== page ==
Legal malpractice claims related to real estate are up approximately four percentage points according to the just-released American Bar Association study of legal malpractice claims for 2004-2007 compared to the previous study covering 2000-2003.
As real estate values have fallen across the country, more individuals and businesses are suing their lawyers for bad results, according to panelists who discussed the findings of the 2004-2007 claims study during the conference’s opening plenary.
“The frequency of claims goes up as the economy goes down,” Katja Kunzke, president and CEO of Wisconsin Lawyers Mutual Insurance Co. said.
Brian Baney, assistant vice president of professional program claims for Zurich American Insurance Co., noted that most findings are consistent from one study of malpractice claims to another, with the exception of the real estate claims.
In preparing the claims study, the ABA invited all insurance companies providing malpractice coverage in the United States and Canada to participate. Edith R. Matthai, chair of the ABA Standing Committee on Lawyers’ Professional Liability, said the group had participation from 18 U.S. insurers and six from Canada.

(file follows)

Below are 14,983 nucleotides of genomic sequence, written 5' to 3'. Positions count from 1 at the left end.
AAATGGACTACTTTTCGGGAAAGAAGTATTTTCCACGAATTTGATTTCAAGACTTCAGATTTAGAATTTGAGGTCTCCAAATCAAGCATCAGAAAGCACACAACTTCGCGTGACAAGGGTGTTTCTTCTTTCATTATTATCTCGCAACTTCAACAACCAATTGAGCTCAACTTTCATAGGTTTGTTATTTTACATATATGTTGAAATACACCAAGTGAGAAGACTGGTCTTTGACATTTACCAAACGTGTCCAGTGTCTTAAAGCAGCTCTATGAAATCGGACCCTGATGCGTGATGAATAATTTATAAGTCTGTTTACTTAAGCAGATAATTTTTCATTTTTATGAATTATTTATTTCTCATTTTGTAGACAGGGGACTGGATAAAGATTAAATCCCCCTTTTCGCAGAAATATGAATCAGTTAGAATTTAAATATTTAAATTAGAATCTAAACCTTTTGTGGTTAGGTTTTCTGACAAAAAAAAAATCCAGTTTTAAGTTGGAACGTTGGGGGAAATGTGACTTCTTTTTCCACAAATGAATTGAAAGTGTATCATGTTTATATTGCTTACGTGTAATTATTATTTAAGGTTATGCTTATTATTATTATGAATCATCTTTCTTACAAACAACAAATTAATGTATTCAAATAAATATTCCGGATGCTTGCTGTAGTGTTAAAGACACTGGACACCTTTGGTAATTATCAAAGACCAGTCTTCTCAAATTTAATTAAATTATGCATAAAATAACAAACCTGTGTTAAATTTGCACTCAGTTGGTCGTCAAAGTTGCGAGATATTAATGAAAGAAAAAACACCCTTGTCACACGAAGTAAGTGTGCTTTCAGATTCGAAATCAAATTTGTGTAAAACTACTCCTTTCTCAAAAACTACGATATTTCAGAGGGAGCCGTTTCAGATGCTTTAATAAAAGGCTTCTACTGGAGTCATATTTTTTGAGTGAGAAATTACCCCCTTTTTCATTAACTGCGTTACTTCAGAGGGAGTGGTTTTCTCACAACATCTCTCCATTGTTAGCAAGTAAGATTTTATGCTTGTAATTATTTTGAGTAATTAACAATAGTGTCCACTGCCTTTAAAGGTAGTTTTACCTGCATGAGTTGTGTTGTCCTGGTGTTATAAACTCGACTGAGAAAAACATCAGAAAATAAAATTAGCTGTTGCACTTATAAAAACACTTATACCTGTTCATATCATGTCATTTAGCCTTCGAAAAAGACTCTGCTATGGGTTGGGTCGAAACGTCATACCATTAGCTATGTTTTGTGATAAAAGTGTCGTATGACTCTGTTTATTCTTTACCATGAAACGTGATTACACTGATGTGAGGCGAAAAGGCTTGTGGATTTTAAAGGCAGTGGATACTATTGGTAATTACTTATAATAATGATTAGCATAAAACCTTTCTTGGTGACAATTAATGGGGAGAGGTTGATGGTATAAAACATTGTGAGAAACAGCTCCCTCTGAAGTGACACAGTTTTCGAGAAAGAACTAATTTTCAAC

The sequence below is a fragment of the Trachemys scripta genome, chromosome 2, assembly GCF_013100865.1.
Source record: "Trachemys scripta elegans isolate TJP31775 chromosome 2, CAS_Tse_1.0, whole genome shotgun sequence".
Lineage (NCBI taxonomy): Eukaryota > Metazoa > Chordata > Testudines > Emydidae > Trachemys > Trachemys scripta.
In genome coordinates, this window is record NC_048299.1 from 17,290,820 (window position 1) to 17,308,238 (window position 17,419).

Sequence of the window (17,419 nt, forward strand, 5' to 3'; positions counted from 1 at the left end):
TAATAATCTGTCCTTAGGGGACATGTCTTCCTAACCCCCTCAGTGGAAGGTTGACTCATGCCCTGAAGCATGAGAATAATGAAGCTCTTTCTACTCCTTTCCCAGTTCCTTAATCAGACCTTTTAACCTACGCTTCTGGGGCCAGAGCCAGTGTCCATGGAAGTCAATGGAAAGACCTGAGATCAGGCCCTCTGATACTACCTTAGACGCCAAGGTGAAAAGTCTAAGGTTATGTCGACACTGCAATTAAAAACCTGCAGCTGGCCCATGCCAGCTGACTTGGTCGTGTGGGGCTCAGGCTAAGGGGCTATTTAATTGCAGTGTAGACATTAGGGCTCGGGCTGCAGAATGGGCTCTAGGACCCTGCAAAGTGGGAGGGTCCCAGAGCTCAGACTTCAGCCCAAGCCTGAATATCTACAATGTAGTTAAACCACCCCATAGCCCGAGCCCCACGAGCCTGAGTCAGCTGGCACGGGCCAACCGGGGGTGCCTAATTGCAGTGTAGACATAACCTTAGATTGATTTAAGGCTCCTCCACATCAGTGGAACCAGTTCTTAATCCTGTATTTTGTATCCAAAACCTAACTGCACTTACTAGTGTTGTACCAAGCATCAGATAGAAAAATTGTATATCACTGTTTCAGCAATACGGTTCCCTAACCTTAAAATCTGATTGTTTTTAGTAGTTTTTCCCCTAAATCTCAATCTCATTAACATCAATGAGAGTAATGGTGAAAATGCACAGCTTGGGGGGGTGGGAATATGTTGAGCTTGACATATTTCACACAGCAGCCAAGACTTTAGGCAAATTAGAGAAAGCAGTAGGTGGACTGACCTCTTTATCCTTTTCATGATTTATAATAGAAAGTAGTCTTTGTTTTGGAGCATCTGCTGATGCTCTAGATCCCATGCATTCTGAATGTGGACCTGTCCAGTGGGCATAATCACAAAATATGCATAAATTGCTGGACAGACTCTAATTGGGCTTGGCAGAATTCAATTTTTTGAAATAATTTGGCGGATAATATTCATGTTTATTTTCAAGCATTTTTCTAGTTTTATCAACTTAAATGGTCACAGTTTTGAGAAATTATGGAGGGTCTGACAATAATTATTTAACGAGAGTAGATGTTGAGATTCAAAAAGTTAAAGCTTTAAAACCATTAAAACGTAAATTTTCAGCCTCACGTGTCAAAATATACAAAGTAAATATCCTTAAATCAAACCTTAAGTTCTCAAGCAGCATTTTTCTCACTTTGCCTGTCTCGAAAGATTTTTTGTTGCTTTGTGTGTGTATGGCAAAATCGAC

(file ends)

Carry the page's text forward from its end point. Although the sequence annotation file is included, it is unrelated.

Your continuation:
The study looks at malpractice claims in several different ways, examining such factors as claims by the size of the firm, by type of activity and by type of alleged errors.
Claims resulting from alleged errors in real estate transactions range from conflicts of interest, closing errors or contract drafting, to zoning or escrow issues. In many states it is not uncommon for only one lawyer to be at the closing table, presenting a huge potential for conflict of interest.
Claims for failure to know and apply the law, failure to file documents, and errors in planning or procedural choices are several of the main reasons for alleged malpractice.
Source: American Bar Association
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